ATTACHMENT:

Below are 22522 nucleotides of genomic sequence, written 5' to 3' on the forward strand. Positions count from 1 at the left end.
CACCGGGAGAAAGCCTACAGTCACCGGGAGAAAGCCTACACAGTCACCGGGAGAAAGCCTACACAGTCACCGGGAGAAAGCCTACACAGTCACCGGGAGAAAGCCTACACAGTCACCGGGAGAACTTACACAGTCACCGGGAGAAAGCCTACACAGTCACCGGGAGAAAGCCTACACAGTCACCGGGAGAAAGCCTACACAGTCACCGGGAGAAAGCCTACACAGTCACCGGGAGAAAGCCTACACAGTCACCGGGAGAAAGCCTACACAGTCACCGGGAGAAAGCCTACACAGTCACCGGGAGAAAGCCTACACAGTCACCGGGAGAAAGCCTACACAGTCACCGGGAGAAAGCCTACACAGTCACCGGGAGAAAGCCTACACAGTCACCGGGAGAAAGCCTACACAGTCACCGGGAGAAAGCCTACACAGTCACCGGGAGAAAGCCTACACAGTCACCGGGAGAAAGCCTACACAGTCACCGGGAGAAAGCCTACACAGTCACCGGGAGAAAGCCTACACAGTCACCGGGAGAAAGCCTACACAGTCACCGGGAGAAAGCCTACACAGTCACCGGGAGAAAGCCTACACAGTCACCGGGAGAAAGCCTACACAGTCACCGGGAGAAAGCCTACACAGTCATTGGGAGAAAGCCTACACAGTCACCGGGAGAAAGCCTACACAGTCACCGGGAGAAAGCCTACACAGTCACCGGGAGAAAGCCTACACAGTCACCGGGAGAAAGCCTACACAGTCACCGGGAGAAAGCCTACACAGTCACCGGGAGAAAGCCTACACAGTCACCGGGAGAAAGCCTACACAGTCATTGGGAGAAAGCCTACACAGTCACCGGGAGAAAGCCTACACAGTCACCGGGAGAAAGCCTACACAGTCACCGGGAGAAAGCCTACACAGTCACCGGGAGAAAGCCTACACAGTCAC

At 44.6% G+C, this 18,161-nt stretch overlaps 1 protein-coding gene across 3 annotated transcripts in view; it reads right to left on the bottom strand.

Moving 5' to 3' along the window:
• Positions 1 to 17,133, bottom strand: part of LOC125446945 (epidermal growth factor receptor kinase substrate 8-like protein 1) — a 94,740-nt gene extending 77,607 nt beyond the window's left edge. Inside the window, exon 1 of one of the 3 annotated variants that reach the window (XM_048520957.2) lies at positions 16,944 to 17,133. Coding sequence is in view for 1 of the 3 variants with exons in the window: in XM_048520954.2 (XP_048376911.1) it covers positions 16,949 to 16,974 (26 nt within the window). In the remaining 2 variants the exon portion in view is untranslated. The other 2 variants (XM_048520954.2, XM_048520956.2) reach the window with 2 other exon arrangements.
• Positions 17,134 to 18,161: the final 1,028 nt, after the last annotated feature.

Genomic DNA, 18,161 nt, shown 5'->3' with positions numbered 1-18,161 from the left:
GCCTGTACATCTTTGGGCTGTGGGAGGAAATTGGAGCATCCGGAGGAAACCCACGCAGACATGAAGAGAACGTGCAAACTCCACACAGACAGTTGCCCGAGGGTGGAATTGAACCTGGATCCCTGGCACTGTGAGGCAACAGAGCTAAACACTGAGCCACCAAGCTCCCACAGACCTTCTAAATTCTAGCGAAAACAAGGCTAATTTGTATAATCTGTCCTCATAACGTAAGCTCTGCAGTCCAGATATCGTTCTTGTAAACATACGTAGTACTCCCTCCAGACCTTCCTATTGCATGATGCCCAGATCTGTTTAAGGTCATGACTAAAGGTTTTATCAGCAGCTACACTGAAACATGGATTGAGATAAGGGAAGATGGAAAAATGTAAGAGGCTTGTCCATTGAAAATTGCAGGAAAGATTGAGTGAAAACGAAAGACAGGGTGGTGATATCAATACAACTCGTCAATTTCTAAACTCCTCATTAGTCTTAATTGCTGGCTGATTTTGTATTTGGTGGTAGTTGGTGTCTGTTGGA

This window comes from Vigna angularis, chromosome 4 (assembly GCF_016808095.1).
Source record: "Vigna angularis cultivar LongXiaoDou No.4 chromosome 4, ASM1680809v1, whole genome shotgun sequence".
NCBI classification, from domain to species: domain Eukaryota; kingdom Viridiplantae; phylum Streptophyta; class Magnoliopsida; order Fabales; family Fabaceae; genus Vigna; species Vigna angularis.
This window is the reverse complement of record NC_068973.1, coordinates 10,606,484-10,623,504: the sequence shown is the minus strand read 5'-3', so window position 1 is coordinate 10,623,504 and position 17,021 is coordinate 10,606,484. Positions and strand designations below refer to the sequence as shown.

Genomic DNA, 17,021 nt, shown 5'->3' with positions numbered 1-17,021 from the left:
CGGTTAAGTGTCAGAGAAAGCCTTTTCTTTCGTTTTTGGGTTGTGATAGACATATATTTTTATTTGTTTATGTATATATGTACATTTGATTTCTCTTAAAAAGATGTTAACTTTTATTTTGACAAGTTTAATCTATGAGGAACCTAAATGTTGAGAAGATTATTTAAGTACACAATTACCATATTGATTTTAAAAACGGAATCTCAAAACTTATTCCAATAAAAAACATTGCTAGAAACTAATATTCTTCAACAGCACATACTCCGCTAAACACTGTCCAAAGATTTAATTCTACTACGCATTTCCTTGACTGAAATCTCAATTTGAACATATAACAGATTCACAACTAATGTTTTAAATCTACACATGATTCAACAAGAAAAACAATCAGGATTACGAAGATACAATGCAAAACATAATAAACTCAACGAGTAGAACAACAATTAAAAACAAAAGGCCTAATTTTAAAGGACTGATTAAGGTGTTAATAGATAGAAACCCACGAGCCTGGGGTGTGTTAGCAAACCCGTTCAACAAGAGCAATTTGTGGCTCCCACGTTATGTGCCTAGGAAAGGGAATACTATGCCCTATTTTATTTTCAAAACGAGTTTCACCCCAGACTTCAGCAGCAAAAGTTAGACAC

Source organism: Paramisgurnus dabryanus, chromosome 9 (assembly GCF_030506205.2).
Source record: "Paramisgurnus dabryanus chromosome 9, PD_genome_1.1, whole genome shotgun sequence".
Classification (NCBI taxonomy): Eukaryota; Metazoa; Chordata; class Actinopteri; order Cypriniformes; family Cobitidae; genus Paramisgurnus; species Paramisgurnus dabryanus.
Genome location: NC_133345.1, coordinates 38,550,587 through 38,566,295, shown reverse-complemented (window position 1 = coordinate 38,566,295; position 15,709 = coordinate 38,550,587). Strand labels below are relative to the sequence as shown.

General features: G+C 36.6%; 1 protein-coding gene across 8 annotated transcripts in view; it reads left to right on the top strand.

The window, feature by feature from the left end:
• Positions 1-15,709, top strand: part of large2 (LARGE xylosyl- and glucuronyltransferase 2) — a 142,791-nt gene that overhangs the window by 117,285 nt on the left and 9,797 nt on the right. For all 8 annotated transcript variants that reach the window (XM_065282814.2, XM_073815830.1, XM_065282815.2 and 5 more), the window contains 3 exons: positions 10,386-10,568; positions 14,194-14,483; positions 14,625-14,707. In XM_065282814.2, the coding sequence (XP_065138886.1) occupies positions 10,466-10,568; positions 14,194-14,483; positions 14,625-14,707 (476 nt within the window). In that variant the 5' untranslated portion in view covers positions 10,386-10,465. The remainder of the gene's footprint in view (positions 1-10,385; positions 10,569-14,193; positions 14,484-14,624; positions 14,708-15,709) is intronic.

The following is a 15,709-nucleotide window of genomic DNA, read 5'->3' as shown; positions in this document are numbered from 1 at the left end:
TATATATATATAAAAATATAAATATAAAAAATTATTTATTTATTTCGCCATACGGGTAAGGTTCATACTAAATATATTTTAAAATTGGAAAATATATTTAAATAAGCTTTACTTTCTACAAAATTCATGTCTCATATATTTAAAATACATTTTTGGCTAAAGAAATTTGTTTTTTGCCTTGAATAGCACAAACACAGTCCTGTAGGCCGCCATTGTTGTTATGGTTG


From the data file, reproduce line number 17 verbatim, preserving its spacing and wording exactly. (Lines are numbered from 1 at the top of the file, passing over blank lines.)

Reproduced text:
Classification (NCBI taxonomy): Eukaryota; Metazoa; Chordata; class Actinopteri; order Cypriniformes; family Cobitidae; genus Paramisgurnus; species Paramisgurnus dabryanus.